Tue, 02/20/2018 – 12:42
From one side of the globe to the other, Isay Weinfeld is one of the most sought-after architects of our contemporary era. An inimitable force in the realm of combining modern elegance with tropical vibrancy, Weinfeld thinks of a building as a complete artwork that needs to be not just functional but beautiful. Under his hand, lushly landscaped courtyards and long corridors open into wide vistas: a view of a pool or a dramatic indoor waterfall.
The Brazilian architect’s works are characterized by glass and concrete, dark wood shades and soft color accents: all elements of a unique brand of distinguished restraint. We spoke with the architect ahead of the release of his monography.
How would you define your design aesthetic?
I don’t have a design aesthetic really. What I do is, according to each client’s needs, wishes and profile, conceive a project with all elements (materials, textures, scale, lighting, etc.) that will as a whole define an aesthetic.
Could you describe your relationship with the city of São Paulo?
São Paulo is probably the ugliest city I’ve been to. And yet, it gave me so much, so many opportunities to engage and develop professionally.
Where do you go to seek inspiration?
Everything I see, taste or live builds up in my mind and somehow comes out in my projects. It is not something I consciously seek for.
Besides your own, which are your favourite buildings in São Paulo?
São Paulo has very beautiful buildings dated from the 20s and 50s/60s. My favourite one, however, is Sesc Pompeia, designed by Lina Bo Bardi in the late 70s.
How does São Paulo’s architectural style differ from other cities in Brazil, and in the rest of the world?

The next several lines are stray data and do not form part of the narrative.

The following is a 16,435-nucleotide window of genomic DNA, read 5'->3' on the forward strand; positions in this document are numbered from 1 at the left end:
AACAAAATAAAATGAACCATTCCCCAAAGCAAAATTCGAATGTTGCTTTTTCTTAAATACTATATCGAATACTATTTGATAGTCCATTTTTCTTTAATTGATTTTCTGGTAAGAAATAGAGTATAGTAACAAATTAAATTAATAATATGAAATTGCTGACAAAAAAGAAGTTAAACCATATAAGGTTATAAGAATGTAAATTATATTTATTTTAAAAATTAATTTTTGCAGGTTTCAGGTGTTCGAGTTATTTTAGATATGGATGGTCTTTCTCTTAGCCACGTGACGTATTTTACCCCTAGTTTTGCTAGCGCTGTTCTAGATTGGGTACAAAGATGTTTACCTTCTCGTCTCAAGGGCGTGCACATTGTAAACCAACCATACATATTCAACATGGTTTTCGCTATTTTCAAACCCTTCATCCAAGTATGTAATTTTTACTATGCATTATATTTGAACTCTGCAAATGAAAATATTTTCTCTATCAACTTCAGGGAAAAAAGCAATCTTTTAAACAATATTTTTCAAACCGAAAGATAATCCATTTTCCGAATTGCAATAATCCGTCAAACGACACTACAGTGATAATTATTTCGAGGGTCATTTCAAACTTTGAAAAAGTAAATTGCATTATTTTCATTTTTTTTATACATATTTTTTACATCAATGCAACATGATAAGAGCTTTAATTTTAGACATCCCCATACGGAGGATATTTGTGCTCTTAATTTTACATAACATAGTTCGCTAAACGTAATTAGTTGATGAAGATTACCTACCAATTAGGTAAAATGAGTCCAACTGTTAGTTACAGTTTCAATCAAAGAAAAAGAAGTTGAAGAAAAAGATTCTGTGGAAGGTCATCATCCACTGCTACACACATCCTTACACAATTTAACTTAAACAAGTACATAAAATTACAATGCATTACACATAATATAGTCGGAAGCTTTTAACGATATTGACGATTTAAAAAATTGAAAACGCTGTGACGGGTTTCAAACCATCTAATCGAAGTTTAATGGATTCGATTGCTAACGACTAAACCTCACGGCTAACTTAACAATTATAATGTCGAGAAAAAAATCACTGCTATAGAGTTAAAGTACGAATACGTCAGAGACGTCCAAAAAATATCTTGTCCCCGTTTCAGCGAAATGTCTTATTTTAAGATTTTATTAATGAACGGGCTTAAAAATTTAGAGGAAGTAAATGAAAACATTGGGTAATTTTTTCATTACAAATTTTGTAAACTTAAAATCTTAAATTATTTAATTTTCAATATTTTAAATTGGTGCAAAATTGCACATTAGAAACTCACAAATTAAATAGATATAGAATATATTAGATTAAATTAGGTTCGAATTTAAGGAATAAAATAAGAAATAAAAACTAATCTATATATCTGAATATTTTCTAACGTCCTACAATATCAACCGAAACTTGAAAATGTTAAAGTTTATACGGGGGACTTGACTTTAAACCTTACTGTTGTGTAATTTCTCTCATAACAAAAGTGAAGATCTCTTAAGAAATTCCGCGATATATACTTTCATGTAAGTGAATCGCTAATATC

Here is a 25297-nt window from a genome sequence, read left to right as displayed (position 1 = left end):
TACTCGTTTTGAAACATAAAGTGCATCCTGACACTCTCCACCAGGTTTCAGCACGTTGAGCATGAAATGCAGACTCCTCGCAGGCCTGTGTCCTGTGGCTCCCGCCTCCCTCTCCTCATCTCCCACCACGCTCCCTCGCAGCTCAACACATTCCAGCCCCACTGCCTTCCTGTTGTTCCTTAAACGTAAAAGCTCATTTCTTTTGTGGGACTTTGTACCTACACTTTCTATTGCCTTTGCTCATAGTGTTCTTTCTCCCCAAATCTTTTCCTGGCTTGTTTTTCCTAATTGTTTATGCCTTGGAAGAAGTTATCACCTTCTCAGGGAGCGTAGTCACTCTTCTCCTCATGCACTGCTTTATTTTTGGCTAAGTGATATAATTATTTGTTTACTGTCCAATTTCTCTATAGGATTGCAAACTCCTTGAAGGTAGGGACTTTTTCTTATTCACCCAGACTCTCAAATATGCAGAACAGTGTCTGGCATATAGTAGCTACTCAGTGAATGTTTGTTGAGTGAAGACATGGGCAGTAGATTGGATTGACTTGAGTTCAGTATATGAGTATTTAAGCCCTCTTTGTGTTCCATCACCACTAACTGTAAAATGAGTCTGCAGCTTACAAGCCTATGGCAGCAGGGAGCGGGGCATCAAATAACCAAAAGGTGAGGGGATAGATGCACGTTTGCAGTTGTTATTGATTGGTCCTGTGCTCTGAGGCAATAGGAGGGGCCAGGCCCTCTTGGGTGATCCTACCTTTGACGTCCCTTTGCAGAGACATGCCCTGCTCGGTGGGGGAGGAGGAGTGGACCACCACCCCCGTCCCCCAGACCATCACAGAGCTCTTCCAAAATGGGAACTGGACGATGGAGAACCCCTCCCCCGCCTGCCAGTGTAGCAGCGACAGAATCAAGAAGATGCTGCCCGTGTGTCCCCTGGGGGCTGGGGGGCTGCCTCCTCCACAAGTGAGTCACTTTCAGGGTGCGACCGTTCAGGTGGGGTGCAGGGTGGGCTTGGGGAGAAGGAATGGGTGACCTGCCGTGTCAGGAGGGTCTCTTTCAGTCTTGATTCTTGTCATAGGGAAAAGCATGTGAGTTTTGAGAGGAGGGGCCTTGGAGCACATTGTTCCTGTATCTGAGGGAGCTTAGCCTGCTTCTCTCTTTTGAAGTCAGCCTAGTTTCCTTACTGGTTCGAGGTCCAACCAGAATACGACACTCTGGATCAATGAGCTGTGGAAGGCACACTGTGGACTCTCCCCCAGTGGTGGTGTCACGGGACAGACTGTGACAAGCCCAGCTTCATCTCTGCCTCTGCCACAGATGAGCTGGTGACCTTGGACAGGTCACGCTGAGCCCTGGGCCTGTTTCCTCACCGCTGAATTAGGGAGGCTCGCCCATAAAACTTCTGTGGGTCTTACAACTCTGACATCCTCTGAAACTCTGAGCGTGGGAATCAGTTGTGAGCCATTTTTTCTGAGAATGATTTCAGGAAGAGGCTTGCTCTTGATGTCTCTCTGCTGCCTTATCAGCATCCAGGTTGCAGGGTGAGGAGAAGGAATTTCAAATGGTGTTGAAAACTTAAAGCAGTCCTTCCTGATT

São Paulo has no personality, I think. And this has somehow become its main character.
You’ve been an architect for decades. Any projects/designs you don’t like anymore?
I like all of them. Every project is the outcome of a creative process within a given context, of what’s on at the time it was conceived–not only concerning technical aspects and resources but also the personal moment of the designer.
In your architecture, the relationship between indoor and outdoor seems to be very important. Why is that?
The indoor-outdoor relation matters to me. In cold places, you may not be allowed to go outside and do outdoors activities so much, but being able to look out the window and contemplate a nice outdoor view is what I think nice–it may be a garden, a patio, the sea, the woods or just the surroundings.
One of the keys to making good work, you say, is listening to your client…well, that sounds just too easy, but I presume it’s not?
Easy or difficult, I just think there is no other way. I could never design something–a house, a shop, a hotel or whatever–for someone whose wishes and needs I did not understand deeply. And I can only get to this if really listen to what my client says.
You have the image of being very picky about your projects. Given that money is no issue: What would sb. have to do in order to convince you that this is the right project for you – and vice versa?
It is hard to say, it is not a list of topics. I am always concerned with the fact that signing a contract means having a close relationship with someone over years–so there must be mutual kinship, empathy, trust. And honesty too–towards myself and the potential client. I must be confident and speak up when I feel I can do a good work, but I must be humble and step aside when I feel I cannot.
All images taken from Isay Weinfeld
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